6 Common EHR Implementation Challenges and How to Avoid Them

Download this guide on successfully implementing an EHRThe adoption of EHRs in physician practices is definitely on the rise thanks to Meaningful Use incentives. According to the data from the Office of the National Coordinator (ONC), office-based provider adoption of basic EHRs has increased from 17% in 2008 to 40% in 2012.

And although the number continues to grow, actual implementation of EHR technology continues to challenge many practices. Tweet this Kareo story
Only 12% of the 1,442  respondents who completed the Physicians Practice 2014 Annual Technology Survey sponsored by Kareo reported that EHR implementation was ‘smooth sailing.’ Slightly more than 10% characterized the transition as ‘traumatizing.’

Mary P. Griskewicz, MS, FHIMSS, senior director, healthcare information systems at the Healthcare Information and Management Systems Society (HIMSS), says practices can encounter a variety of setbacks during—and even after—implementation, and they need to know how to address those challenges efficiently and effectively in order to achieve success. She provides insight into these challenges as well as advice for how to overcome them.

  1. The EHR implementation is breaking your budget. According to HealthIT.gov, various studies indicate that the cost of purchasing and installing an EHR ranges from $15,000 to $70,000 per provider, depending on whether the practice uses an on-site or Web-based EHR. These costs include hardware, software, implementation assistance, training, and ongoing network fees. The cost of an EHR is the number one reason why practices haven’t purchased one yet, according to the Technology Survey. Griskewicz says practices—particularly solo practitioners and smaller groups for whom these costs are especially high—should contact their Regional Extension Center (REC) to identify ways in which they can work with vendors in an economical way. Practices may find that it’s more economical to partner with the same vendor that provides their practice management software because it’s more seamless from an interoperability standpoint. There are also several free and open source EHR products available on the market that physicians can explore to determine whether they meet the needs of the practice. Essentially, there are options for everyone, and physicians shouldn’t let cost be a deterrent.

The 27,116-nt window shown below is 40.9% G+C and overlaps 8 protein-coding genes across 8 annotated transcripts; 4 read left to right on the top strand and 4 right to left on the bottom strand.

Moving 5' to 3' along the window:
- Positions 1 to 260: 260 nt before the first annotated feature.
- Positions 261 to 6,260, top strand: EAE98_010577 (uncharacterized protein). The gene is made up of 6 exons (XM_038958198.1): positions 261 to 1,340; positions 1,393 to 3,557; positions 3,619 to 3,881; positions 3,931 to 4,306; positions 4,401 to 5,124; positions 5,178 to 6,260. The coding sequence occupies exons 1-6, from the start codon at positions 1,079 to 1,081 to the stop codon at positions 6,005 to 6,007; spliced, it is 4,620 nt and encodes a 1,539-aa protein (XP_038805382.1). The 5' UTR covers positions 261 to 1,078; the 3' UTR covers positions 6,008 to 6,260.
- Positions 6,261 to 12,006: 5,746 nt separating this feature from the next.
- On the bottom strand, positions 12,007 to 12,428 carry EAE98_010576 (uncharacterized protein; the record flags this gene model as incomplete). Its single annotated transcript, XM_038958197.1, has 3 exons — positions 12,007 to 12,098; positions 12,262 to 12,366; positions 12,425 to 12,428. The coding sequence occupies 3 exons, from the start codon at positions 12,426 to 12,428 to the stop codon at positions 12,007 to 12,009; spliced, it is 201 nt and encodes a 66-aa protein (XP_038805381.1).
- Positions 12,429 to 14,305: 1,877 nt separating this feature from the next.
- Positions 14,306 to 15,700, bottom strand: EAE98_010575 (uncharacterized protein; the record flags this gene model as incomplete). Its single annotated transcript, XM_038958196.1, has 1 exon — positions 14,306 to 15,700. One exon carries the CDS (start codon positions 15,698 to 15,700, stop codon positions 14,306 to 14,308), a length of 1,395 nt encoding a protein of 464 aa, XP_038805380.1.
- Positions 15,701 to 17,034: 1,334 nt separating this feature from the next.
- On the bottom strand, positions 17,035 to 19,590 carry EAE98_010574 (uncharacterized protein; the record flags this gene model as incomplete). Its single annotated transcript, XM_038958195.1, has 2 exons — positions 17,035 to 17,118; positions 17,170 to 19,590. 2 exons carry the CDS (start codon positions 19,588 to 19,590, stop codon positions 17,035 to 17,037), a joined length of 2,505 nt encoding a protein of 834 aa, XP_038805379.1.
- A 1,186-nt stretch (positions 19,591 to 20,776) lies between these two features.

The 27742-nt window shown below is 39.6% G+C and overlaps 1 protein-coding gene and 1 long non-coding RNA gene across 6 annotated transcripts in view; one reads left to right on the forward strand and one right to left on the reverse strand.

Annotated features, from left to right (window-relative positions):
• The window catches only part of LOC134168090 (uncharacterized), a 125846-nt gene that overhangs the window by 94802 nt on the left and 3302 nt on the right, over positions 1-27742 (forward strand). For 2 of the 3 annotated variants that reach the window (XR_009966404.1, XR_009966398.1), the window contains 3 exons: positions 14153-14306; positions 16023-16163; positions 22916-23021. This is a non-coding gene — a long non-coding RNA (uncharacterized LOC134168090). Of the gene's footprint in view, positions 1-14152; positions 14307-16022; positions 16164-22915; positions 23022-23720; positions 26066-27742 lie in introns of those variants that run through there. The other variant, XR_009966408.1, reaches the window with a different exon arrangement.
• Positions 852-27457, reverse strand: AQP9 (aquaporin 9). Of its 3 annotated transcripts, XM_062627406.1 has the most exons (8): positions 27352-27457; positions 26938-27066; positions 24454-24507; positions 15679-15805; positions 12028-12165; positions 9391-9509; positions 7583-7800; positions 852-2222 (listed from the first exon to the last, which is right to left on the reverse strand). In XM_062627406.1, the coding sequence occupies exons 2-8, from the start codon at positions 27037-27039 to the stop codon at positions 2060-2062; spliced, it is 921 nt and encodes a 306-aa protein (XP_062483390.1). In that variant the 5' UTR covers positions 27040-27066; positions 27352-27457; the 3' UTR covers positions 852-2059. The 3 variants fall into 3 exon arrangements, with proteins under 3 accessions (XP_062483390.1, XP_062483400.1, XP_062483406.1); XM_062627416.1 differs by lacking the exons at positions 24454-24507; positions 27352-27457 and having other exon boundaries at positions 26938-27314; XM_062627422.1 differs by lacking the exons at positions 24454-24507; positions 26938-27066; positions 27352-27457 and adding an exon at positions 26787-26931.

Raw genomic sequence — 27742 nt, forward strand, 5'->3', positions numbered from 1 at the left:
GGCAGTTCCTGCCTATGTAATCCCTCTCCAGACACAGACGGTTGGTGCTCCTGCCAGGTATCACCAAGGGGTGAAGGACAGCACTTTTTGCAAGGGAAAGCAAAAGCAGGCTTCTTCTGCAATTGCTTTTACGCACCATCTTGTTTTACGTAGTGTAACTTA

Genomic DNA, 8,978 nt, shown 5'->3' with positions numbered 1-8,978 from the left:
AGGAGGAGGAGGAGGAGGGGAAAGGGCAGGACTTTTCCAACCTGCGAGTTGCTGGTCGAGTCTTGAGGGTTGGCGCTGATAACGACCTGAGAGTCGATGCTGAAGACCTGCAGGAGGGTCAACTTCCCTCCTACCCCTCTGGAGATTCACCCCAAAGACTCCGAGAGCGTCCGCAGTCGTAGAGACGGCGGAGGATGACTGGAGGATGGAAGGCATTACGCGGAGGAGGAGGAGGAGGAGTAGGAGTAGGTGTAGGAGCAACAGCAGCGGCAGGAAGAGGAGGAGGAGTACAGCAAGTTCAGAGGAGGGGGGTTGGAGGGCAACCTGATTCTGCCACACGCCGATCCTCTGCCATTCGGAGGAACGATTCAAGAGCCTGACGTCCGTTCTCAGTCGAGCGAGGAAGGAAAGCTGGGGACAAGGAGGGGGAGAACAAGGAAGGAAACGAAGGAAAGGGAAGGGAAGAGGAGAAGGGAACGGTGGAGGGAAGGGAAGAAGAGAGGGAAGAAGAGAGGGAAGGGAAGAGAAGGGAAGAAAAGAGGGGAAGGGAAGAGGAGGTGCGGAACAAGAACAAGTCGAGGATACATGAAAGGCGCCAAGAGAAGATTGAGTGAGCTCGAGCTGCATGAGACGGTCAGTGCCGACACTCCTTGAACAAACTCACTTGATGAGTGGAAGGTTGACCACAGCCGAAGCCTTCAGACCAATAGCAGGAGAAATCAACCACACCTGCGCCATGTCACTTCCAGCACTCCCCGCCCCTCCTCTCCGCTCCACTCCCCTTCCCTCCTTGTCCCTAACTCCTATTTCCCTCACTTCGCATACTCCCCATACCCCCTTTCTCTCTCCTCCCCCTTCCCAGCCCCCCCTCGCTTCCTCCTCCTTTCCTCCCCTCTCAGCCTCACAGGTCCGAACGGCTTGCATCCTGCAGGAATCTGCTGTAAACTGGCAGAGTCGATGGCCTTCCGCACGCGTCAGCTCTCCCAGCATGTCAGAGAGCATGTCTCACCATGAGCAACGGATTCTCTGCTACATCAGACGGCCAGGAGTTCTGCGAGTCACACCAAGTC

2. The EHR just doesn’t fit into the workflow. Some practices may find that even after a careful implementation, the EHR just doesn’t provide the flexibility or customization that the practice needs. This is the worst scenario in which physicians find themselves because they’ve already invested in the technology and are unable to use it effectively. The 2014 HIMSS Physician Community EHR Usability Pain Point Survey identifies several deficiencies related to clinical data review, documentation, clinical decision support, and more. The best way to avoid this problem is to ensure that each potential vendor provides an in-depth demonstration regarding features and functions. All staff members should be able to ‘test drive’ the software and provide input.